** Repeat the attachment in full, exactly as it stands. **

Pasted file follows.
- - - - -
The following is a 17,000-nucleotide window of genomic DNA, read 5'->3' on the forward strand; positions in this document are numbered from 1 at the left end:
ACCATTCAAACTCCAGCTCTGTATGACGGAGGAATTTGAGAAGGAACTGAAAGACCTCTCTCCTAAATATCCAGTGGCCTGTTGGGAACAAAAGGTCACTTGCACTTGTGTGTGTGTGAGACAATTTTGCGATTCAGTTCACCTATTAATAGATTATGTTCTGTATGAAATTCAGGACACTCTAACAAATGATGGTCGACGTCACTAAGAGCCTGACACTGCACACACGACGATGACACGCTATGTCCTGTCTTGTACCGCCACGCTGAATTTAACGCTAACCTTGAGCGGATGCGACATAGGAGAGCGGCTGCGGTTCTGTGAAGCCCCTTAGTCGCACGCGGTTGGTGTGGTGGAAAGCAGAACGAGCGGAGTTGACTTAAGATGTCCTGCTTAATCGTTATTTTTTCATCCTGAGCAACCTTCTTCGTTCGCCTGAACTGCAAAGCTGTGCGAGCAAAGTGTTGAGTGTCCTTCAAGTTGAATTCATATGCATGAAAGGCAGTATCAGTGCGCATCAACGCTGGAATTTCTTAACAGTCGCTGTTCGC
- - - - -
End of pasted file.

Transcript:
The following is a 17,000-nucleotide window of genomic DNA, read 5'->3' on the forward strand; positions in this document are numbered from 1 at the left end:
ACCATTCAAACTCCAGCTCTGTATGACGGAGGAATTTGAGAAGGAACTGAAAGACCTCTCTCCTAAATATCCAGTGGCCTGTTGGGAACAAAAGGTCACTTGCACTTGTGTGTGTGTGAGACAATTTTGCGATTCAGTTCACCTATTAATAGATTATGTTCTGTATGAAATTCAGGACACTCTAACAAATGATGGTCGACGTCACTAAGAGCCTGACACTGCACACACGACGATGACACGCTATGTCCTGTCTTGTACCGCCACGCTGAATTTAACGCTAACCTTGAGCGGATGCGACATAGGAGAGCGGCTGCGGTTCTGTGAAGCCCCTTAGTCGCACGCGGTTGGTGTGGTGGAAAGCAGAACGAGCGGAGTTGACTTAAGATGTCCTGCTTAATCGTTATTTTTTCATCCTGAGCAACCTTCTTCGTTCGCCTGAACTGCAAAGCTGTGCGAGCAAAGTGTTGAGTGTCCTTCAAGTTGAATTCATATGCATGAAAGGCAGTATCAGTGCGCATCAACGCTGGAATTTCTTAACAGTCGCTGTTCGC